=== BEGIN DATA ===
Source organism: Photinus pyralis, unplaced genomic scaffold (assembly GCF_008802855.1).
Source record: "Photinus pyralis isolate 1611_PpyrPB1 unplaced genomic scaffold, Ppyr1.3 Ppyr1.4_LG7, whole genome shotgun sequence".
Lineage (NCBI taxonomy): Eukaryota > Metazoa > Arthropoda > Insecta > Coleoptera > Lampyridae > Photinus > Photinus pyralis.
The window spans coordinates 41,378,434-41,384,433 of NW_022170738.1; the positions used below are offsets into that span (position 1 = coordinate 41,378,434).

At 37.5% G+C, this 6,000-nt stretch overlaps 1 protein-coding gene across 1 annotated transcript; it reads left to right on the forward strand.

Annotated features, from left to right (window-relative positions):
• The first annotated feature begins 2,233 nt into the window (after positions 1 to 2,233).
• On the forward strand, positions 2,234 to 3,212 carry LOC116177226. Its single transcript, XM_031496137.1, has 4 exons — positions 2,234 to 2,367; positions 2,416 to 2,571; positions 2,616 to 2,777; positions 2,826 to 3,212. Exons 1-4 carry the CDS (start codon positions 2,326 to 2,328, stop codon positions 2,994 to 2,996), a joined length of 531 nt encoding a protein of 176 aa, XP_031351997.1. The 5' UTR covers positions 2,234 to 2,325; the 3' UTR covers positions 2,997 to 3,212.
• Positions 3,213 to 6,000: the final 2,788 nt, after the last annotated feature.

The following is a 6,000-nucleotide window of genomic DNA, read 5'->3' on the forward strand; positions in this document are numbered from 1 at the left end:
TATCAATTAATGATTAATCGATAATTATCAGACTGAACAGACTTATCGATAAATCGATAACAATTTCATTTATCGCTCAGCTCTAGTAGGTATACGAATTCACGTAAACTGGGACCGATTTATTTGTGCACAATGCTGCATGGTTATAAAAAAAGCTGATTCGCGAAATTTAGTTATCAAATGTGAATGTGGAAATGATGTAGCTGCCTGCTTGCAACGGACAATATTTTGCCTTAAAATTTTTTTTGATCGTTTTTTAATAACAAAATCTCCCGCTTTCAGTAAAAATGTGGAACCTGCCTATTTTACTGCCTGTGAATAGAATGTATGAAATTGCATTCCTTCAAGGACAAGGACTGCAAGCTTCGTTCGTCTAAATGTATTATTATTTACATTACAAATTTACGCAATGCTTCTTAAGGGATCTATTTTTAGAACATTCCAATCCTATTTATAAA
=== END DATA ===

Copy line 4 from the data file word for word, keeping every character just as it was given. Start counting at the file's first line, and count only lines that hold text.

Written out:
The window spans coordinates 41,378,434-41,384,433 of NW_022170738.1; the positions used below are offsets into that span (position 1 = coordinate 41,378,434).